Twice-weekly reports of COVID-19 cases are no longer being provided by the county Health department simply because the agency is stretched too thin, spokesman Daniel buck said Wednesday.
“The information is available on the state dashboard,” Buck said. “That hasn’t changed. We had a discussion about priorities, and that was one thing we had to let go.”
The decision was made by director Kim Smith after a 10-day period when the department averaged 49 new cases per day. Each case must be reported to the state, contact tracing must be performed to inform others of possible exposure, and the patient must be monitored. The information is also shared with Emergency Services (in case of a 911 call at the person’s address) and the hospital.
At the end of 14-day quarantine period, patients are checked to see how their recovery or illness is progressing. That can’t always be done, Buck said, since so many new cases are reported every day.
With an 18 percent positive test rate in the county, Buck said, the Health Department is going full speed ahead every day.
The pandemic response, testing and now vaccinations require every worker at the office to take on multiple duties, Buck said. At the same time, the Health department is still providing all the other services that kept the office busy before COVID-19.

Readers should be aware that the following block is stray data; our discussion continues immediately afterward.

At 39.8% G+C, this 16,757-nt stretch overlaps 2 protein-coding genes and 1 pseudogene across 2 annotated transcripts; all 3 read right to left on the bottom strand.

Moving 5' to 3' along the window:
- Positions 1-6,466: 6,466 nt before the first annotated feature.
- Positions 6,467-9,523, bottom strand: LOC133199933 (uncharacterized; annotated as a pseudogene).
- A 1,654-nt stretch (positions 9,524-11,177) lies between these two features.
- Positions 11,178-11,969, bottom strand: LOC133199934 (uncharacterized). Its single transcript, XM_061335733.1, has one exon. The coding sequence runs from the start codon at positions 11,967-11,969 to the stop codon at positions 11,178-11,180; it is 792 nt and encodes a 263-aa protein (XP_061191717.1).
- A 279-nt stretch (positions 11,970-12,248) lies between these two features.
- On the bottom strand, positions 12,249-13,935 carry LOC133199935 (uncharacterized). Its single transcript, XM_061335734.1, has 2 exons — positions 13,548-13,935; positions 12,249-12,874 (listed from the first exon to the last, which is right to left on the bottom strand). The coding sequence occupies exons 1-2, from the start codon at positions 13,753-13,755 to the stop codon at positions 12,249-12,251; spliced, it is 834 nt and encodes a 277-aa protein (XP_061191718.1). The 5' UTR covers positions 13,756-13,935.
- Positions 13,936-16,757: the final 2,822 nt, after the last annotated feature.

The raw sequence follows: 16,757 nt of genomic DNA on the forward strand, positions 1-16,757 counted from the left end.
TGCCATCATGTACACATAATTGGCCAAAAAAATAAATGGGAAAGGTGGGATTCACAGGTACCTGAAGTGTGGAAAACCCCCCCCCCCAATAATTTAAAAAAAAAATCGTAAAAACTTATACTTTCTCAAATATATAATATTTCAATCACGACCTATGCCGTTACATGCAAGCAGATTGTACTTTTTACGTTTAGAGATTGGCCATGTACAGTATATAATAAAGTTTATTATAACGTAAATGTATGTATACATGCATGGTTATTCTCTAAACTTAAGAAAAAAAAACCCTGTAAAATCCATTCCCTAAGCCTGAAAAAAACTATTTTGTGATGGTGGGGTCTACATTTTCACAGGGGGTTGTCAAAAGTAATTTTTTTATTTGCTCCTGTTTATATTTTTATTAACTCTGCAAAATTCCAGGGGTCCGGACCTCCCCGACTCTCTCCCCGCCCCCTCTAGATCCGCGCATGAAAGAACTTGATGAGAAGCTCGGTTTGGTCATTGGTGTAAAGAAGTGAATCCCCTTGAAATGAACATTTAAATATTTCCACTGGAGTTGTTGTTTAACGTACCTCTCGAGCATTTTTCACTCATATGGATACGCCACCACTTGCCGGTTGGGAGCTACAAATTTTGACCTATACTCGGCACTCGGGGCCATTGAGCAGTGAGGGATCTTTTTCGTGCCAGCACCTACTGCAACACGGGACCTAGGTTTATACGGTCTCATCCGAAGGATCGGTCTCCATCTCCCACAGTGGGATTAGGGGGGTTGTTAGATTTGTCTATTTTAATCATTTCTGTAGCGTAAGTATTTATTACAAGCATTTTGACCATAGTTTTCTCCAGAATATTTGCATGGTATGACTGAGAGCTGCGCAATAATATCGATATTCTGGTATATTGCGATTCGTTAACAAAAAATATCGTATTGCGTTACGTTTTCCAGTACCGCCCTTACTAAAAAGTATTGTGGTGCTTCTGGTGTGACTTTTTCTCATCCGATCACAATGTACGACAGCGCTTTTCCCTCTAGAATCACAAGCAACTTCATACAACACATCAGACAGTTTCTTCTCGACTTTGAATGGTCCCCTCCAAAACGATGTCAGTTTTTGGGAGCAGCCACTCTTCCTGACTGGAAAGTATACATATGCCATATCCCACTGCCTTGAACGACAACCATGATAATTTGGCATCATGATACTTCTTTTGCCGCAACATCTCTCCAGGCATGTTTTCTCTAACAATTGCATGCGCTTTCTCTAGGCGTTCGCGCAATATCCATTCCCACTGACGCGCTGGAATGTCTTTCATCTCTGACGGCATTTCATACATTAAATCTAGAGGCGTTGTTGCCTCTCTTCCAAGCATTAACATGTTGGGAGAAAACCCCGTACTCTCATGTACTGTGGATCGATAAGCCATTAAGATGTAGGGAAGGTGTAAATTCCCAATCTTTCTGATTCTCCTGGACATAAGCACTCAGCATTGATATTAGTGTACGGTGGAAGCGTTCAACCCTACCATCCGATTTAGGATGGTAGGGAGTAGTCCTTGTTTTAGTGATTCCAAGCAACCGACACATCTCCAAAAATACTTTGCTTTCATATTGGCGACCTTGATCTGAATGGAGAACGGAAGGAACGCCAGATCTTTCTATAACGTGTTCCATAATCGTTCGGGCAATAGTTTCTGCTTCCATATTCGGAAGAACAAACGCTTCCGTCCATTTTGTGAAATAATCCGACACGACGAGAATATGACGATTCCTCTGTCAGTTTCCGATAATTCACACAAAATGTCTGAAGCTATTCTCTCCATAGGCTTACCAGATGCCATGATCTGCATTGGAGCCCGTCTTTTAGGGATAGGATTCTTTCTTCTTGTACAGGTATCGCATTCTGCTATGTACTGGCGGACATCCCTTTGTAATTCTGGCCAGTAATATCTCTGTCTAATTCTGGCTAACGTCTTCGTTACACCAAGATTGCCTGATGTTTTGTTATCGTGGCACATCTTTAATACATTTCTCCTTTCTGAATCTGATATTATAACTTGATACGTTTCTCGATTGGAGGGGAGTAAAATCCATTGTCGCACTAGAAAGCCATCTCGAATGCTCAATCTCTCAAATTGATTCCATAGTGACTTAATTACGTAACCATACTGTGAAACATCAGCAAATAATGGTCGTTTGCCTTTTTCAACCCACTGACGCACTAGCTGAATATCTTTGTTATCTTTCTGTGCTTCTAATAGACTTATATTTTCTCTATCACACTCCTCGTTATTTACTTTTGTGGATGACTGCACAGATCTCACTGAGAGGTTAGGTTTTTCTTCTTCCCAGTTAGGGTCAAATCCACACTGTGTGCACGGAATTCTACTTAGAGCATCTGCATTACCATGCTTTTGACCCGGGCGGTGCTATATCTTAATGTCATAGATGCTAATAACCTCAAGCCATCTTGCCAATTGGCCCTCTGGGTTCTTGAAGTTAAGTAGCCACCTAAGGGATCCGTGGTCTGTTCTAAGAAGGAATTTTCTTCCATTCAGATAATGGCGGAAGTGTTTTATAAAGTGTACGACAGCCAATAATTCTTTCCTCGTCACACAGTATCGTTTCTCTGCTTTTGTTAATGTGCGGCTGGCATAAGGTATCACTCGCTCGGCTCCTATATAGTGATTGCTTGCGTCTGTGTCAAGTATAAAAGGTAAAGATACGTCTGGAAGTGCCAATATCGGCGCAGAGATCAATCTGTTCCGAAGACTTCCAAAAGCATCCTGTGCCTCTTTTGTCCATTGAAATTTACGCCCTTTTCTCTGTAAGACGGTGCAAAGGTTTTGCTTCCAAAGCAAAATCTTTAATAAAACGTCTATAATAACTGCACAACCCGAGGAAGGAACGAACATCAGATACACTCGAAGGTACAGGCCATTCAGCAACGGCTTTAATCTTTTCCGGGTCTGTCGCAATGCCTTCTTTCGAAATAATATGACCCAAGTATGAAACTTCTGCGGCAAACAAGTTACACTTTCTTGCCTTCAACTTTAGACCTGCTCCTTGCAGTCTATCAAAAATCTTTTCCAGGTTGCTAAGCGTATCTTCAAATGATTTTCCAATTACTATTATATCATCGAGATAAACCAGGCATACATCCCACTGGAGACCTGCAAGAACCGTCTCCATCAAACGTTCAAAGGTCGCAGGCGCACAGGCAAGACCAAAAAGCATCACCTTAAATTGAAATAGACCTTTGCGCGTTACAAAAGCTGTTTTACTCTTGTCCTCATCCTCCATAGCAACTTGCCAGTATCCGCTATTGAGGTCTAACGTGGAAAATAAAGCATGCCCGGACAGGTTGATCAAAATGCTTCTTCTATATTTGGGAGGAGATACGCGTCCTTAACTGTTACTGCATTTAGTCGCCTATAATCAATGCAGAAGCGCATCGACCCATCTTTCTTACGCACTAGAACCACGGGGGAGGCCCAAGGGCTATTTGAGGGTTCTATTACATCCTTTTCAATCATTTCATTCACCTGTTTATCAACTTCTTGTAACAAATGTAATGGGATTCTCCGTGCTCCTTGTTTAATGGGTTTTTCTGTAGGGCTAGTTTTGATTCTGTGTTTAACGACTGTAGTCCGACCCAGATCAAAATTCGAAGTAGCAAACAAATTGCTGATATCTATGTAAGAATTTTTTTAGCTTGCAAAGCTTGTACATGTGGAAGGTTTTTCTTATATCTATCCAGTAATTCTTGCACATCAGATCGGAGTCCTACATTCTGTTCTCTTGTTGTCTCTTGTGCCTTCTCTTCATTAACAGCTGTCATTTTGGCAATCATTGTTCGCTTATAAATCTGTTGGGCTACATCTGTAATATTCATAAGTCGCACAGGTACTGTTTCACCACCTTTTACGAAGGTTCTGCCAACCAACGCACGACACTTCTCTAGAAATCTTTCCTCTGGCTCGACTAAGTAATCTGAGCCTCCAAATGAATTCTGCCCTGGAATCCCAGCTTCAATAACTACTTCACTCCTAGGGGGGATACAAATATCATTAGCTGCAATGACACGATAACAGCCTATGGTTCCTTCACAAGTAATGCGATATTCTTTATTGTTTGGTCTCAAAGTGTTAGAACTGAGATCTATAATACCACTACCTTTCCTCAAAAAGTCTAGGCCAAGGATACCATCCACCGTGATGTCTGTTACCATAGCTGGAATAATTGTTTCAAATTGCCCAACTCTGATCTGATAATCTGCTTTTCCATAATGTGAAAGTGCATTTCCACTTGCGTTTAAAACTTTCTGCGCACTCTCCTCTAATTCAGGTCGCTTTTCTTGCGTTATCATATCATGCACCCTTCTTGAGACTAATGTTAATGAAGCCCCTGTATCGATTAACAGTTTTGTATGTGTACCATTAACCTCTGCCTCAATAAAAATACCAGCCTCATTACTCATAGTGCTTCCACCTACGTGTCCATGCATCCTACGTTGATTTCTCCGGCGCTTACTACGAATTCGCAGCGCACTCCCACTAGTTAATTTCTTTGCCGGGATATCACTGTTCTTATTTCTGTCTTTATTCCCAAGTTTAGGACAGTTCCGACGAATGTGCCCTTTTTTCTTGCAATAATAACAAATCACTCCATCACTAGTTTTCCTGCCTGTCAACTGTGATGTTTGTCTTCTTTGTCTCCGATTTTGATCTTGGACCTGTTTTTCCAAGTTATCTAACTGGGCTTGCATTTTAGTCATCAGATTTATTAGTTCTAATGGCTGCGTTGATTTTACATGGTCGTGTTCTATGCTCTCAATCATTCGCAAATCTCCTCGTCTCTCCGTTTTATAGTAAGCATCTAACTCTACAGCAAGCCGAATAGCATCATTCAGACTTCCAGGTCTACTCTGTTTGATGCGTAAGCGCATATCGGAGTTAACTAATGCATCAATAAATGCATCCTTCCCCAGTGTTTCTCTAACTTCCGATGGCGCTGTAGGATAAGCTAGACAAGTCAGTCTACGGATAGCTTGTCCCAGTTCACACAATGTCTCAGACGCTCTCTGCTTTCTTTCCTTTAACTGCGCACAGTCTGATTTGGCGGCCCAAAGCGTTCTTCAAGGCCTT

“We have a very busy maternal health and prenatal health program,” he said. “Our pediatric program is still open. We handle most of the STD cases in the county. Unless the governor or the state tell us we can stop offering those programs, they have to continue.”
The department has also had to maintain some flexibility in some areas, Buck said, especially with the start of the second phase of vaccinations set to begin Monday. People over the age of 75 will be allowed to get vaccinations beginning Monday.
“We originally weren’t going to make any appointments until Jan. 7,” Buck said. “The call volume, however, was overwhelming. We finally just started making appointments, even though we weren’t planning to until Thursday.
“We are booked up through next week,” he said Wednesday, “and we hadn’t even reached the official day to start.”
The Health Department is still sending out important messages via its Facebook page and the media, Buck said. Plans are in place to begin reporting the number of recoveries in the near future.
“We’re still here and working,” Buck said. “We just want to encourage people to get tested, get a vaccination when you can, and follow the three Ws – wash your hands, wear a mask and wait six feet apart. This virus isn’t going anywhere for a while.”